* There are a few scoring differences. For example, in Greco-Roman wrestling, points are given for exposing an opponent’s shoulders to the mat. This can be accomplished by performing a quick rotating maneuver, which simply causes the opponent’s shoulders to face the mat even if only for a moment. In collegiate wrestling, by contrast, one of the opponent’s shoulders must be held on the mat and the other of the opponent’s shoulders forced within at an angle of 45 degrees or less from the mat for 2 to 5 seconds to score. The points generated in this situation are called “near fall points.” Of course, a collegiate wrestler can win the match by pinning both of his opponent’s shoulders to the mat. This distinction in wrestling disciplines shows a difference in focus: while the international styles encourage explosive action and risk, collegiate wrestling encourages and rewards control over the opponent.

* There is an additional position to commence wrestling after the first period, and also to resume wrestling after various other situations encountered during the match. All three styles begin a match with both wrestlers facing each other on their feet with the opportunity given to both to score a takedown (force the opponent to the mat and into an inferior position). In collegiate wrestling, once a takedown is scored, the wrestler in the inferior position (defensive or bottom) remains there until he escapes the move, reverses positions, the period ends, or various penalty situations occur. The inferior position is similar to a choice for a starting position of the second and third periods, where it is called the referee’s position. By choosing the bottom place in the referee’s position, the wrestler has the advantage of greater scoring possibility, as escaping is easier than scoring a takedown from the neutral position or scoring near fall points from the superior position. In the international styles, where the escape point was difficult to achieve and is now no longer awarded, the inferior position is used to penalize a wrestler who has committed an illegal act.

* In collegiate wrestling, there is a de-emphasis on “throws” or maneuvers where the other wrestler is taken off his feet, through the air to land on his back or shoulders. This lack of emphasis on throws is another example of how collegiate wrestling emphasizes dominance or control, as opposed to the element of risk. A throw is awarded the same amount of points as any other takedown, whereas in the international styles, a wrestler can be awarded additional points for throws. A well executed throw can even win the period in the international styles, especially those throws of grand amplitude; while in collegiate wrestling, such throws may even be illegal in some age groups. However, many collegiate wrestlers still incorporate some throws into their repertoire of moves because a thrown opponent often lands on his back or shoulders and thus in a position more conducive to producing a fall or near fall points.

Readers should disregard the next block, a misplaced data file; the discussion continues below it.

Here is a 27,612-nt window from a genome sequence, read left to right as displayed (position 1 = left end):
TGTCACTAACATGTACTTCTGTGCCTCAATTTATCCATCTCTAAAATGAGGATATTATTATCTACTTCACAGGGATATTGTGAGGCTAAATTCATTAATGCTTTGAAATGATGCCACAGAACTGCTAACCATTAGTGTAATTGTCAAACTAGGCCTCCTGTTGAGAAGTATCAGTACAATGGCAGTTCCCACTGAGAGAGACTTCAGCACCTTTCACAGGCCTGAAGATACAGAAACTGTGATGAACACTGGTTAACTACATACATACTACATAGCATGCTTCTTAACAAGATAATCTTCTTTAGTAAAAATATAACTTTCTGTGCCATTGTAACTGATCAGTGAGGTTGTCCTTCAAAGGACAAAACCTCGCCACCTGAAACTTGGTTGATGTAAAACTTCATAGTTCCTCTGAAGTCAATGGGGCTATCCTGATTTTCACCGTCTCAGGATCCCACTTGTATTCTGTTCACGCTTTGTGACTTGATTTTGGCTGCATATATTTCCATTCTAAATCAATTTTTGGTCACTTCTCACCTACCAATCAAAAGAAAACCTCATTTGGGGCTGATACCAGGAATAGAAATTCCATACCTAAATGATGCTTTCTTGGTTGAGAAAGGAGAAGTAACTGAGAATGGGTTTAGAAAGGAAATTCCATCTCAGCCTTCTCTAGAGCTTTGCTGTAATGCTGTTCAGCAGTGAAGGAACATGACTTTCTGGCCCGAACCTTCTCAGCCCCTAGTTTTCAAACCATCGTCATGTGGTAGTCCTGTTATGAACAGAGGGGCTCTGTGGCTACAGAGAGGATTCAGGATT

Wrestling has gained respect among martial arts practitioners, especially with the advent of mixed martial arts (MMA) competitions. In the early years of MMA competitions, more wrestlers defeated stylists from traditional striking and submission grappling oriented styles such as boxing, judo, tae kwon do, karate, Brazilian Jiu-Jitsu and kickboxing. Currently, many of the top ranked MMA fighters competed extensively in collegiate and Greco-Roman wrestling before beginning their careers in mixed martial arts. Many other prominent and successful fighters from non-wrestling backgrounds often pursue wrestling training to complement their other skills. Today, wrestling is one of the most dominant fighting styles in MMA.

For training you will need:

Shorts or Leggings

Without loops, buttons, or other sharp material

T-shirt or Rashguard
Mouthguard (Optional)
Before training, remove all jewelry and be sure reasonable levels of personal hygiene are practiced (ie bathing, brushing teeth, trimming finger/toenails). Wash your uniform and shower as soon as possible after training.